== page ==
Hello, and welcome to Mod Scenes podcast. The podcast about incredible stage backdrops and making stage designs for your church. So, um, my name is Steven. I am the host of this incredible podcast, and I want to thank you for checking us out and, uh, for helping us to become, uh, for those of you who are clients helping us to become the highest rated stage design company in
North America. Woo. Israel,
Exciting, really awesome. We are really grateful. So thank you for allowing us to serve you and for sharing with others, how we have certainty. So thank you so much for that. Um, so today we’re going to chat a little bit about, uh, stage backdrops and specifically about fabrics because, uh, any good stage backdrops, um, is at some point going to have some sort of fabric tied into it. So I just want to kind of do a quick overview is podcasts probably won’t be super long, but I want to do a quick overview of some fabric options and how they might best suit you and your specific needs, uh, while working with either our products or in conjunction with other products, um, just in general, how it might be beneficial to you. Um, yeah, so, uh, so let’s jump right into this. So, uh, there are lots of different fabric companies that make fabric that do custom selling.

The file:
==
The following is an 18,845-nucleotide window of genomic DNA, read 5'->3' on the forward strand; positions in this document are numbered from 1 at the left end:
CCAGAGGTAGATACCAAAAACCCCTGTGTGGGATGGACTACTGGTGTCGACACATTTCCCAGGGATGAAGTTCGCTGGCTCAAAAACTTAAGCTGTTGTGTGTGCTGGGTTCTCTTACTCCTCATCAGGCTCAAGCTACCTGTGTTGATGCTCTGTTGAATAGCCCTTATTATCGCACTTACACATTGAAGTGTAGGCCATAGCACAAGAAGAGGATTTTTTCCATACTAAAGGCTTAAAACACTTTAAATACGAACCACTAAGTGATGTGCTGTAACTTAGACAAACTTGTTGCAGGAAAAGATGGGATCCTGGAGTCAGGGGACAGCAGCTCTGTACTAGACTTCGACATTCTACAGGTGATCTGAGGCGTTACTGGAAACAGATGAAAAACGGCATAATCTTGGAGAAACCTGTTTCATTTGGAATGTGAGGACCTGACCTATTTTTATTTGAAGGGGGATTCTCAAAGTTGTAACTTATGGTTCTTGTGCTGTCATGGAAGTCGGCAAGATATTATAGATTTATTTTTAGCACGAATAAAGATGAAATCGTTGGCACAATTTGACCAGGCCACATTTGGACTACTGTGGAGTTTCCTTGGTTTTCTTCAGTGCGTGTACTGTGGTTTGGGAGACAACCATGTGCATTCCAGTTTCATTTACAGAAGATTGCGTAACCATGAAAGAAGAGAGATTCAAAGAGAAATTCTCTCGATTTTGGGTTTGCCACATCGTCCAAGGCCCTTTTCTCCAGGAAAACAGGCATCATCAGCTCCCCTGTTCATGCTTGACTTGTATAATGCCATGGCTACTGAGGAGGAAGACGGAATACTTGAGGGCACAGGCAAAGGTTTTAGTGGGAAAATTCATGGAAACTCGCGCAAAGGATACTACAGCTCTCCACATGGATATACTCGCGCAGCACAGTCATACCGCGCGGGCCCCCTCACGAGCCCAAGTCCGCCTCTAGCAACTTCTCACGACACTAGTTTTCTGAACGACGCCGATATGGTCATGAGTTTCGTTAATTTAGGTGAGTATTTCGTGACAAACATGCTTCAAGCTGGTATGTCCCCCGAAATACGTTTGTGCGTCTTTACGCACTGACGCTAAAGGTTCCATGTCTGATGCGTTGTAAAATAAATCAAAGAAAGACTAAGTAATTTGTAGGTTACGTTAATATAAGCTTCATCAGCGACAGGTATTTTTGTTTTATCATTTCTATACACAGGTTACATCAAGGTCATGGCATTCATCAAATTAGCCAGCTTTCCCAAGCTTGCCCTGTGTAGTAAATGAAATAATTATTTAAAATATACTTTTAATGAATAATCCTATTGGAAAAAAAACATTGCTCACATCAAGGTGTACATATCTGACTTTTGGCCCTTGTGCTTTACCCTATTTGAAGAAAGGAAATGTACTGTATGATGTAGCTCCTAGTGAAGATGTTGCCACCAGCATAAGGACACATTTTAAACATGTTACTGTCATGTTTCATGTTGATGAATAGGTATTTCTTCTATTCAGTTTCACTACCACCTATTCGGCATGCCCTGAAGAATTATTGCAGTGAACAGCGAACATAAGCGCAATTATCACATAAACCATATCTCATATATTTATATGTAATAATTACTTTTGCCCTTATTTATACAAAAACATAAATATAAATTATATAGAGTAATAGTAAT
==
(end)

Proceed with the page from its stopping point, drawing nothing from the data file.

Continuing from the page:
They do pipe and drape. They do, uh, even straw material. Um, let’s name a few. So we’ll a few of them are going to be rose brand. So rose brand is at theatrical, uh, current manufacturer. Uh, they are also a distributor for a lot of other really, uh, really cool, uh, theatrically based products. Um, they also carry a DMX winch, uh, the winch tens by Walberg. Uh, so they’re, uh, we actually, they’re similar to, uh, in some aspects are similar to our TMX winches, our DMX voice. Uh, but honestly I think ours are better. Um, they operate in the same in a very similar principle. Um, ours are designed to carry the led luminaires, whereas theirs are designed to carry like random, weird stuff, like say you need to move a need to move a foam pot up in a theatrical setting. They can do that, stuff like that.